How Do I Choose the Best Ricotta Substitute?

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  • Written By: M.C. Huguelet
  • Edited By: Heather Bailey
  • Last Modified Date: 26 February 2020
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Ricotta is an Italian-style fresh cheese with a mild flavor and a smooth, creamy texture. It is used in a number of savory and sweet dishes, such as lasagna and cannoli. When ricotta is unavailable, it is possible to use several different cheeses as a ricotta substitute. Many cooks agree that mascarpone and cottage cheeses make the best ricotta substitute. Those with sensitivities to cows’ milk may find that certain types of goat cheese make a good substitute, while vegans might try using blended tofu in place of ricotta.

Due to its mild flavor, ricotta is something of a “blank canvas” which adopts the flavors of the ingredients with which it is prepared while contributing its own rich creaminess. When used in cannoli, for instance, the cheese takes on a sweet, vanilla-laced taste. Added to lasagna, on the other hand, it becomes suffused with the flavors of garlic and herbs. The best ricotta substitute, therefore, is one which is similarly mild in flavor and smooth in texture.


Many cooks agree that the most accurate ricotta substitute is either cottage cheese or mascarpone. While a high-quality cottage cheese often closely approaches the mild flavor of ricotta, it must be blended in a food processor to achieve a smooth consistency. Mascarpone is extremely smooth in consistency, although it is usually denser than ricotta, and its flavor also typically has a slight tang not present in ricotta. Due to these slight taste differences, it may be advisable to use cottage cheese in subtly flavored dishes and mascarpone in those which contain strong ingredients like garlic.

Some people have sensitivities to the proteins found in cows’ milk. To avoid digestive upset, these individuals may wish to use a ricotta substitute which does not contain cows’ milk. Here, a mildly flavored, creamy fresh goat cheese may make a good substitute. For a taste which closely resembles ricotta, however, cooks should make sure they do not substitute aged goat cheese, which has a fairly strong, distinctive flavor.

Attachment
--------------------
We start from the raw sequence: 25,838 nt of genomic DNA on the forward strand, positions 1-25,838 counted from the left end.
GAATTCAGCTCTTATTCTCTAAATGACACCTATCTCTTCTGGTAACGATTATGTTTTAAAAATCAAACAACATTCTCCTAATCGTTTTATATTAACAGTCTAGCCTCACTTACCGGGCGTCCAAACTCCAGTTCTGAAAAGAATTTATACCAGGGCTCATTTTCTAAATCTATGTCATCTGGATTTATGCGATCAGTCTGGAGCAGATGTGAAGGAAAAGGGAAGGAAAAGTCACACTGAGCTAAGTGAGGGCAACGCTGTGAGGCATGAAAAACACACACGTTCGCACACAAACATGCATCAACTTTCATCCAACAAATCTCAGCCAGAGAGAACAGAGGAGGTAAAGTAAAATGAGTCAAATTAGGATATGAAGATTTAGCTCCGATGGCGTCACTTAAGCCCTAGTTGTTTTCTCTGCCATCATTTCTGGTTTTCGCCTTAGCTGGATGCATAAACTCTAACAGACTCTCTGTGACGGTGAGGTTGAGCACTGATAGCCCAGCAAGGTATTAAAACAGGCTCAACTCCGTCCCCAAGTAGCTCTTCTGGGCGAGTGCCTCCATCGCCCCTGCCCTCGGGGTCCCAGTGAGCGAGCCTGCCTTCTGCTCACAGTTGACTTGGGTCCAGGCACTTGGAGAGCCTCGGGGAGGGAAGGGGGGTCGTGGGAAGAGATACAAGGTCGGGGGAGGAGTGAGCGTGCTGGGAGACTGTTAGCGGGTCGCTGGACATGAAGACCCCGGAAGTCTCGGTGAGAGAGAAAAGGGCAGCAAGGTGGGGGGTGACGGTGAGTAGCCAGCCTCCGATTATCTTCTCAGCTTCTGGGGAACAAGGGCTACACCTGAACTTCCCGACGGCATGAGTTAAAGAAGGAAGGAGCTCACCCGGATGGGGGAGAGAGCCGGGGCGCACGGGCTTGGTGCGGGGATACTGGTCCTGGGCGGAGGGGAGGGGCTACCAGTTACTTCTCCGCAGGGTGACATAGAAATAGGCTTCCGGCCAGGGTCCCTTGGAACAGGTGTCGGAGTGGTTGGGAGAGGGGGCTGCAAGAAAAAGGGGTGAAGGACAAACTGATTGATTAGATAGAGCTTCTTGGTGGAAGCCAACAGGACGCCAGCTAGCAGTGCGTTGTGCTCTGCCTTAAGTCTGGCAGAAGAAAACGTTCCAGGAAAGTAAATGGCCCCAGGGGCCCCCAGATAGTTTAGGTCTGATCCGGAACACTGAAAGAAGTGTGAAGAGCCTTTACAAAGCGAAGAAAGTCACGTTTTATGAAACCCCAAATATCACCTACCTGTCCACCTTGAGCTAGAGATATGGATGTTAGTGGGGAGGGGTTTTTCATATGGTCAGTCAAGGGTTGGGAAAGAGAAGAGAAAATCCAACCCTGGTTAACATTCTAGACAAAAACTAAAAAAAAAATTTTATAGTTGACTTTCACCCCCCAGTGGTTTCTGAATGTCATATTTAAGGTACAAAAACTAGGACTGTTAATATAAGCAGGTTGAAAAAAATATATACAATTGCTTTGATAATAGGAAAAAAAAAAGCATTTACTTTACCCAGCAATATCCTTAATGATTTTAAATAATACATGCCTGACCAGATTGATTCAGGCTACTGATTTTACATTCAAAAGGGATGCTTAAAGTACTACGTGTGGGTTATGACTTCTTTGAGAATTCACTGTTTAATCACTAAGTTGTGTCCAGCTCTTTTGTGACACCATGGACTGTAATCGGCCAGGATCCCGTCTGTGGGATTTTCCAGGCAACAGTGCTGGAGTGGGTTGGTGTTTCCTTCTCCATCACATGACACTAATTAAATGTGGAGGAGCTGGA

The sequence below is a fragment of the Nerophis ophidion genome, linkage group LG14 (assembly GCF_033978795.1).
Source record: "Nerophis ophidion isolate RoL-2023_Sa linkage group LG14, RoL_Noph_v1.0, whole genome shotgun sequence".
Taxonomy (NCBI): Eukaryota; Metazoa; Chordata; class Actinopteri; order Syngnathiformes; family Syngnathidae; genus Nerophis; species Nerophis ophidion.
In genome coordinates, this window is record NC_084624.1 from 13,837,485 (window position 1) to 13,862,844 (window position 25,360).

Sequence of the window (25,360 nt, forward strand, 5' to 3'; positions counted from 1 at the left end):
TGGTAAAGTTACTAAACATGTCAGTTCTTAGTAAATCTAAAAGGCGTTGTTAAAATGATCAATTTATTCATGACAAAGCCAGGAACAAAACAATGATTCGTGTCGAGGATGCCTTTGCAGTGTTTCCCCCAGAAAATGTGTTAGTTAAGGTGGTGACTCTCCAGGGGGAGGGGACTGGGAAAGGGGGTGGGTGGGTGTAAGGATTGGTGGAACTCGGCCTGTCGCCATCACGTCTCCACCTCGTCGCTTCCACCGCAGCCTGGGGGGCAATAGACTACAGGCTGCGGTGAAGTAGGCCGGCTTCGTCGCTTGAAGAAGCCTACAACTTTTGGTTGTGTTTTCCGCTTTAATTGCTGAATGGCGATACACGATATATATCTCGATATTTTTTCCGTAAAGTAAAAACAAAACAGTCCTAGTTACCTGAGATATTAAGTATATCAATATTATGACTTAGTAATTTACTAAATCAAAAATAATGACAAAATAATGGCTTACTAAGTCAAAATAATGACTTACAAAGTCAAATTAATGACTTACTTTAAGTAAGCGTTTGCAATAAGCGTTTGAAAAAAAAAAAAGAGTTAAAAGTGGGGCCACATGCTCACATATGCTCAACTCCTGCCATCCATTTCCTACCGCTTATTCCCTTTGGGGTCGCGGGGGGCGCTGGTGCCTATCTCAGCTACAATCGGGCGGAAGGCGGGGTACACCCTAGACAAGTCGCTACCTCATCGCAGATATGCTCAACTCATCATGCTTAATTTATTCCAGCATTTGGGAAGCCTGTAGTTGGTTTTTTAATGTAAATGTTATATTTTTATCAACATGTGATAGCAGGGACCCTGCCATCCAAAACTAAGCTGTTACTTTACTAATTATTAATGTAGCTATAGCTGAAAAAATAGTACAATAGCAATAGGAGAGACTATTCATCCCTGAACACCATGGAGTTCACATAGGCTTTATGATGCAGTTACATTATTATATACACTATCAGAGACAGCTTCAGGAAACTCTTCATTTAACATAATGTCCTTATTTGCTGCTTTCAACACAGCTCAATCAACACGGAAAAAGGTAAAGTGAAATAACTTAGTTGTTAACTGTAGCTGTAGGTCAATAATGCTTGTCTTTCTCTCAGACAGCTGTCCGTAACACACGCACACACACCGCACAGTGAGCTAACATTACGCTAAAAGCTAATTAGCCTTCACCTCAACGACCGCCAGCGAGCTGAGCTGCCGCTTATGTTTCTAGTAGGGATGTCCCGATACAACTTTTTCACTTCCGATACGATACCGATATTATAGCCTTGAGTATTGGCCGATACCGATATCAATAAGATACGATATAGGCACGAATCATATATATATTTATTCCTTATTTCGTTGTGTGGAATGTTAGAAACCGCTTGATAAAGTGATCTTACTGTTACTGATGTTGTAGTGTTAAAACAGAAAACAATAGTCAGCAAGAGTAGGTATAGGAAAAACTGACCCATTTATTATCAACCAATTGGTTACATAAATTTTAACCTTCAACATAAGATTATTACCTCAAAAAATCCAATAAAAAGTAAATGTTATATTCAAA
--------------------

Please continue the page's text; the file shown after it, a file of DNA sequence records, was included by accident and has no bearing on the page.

Finally, it is even possible for vegans to prepare an acceptable ricotta substitute. A ricotta-like substance which is free from animal products can be made by blending firm tofu in a food processor until it becomes smooth and creamy. Adding a small amount of olive oil before blending may improve the mixture’s texture. If this substitute will be used in a savory dish, the cook may wish to enhance its flavor with salt and pepper as well as fresh herbs.


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Post 3

@browncoat - Just don't fall into that trap that some vegetarians and other folk do of thinking that tofu is a more environmentally friendly substitute for ricotta or milk in general.

I always thought that until I read up about it and the way that they farm soy to make tofu isn't the best. Even if they do it organically, just making the room to do it can destroy native habitats. And because soy is so popular these days, it leads to massive monoculture, which is never a great thing to do to the world.

So, I try not to use it as a cheese substitute, just because basing your diet around soy isn't an environmental solution.

Post 2

@Ana1234 - Well, I actually prefer the richer taste from marscapone, but I think it's a bit more fattening than using ricotta or even cottage cheese.

The other thing is that I think marscapone can trigger milk allergies, where ricotta and cottage cheese might not, but I'm not sure about that.

I might have to try using soy as a substitute sometime as well, as I quite like it in other recipes, but it didn't occur to me to try it for this!

Post 1

I find marscapone to be a little bit too rich when I use it in place of ricotta. Personally, I think cottage cheese makes the better substitute, particularly since you can easily make it yourself if you've got milk on hand but not cheese.

My friends and I used to do this when we needed some cheese to go on homemade pizzas, but we didn't have a supermarket handy. There are plenty of recipes for it online, but basically all you do is add white vinegar to milk and it separates into cheese curds. There's a bit more to it than that, but that's the basics.

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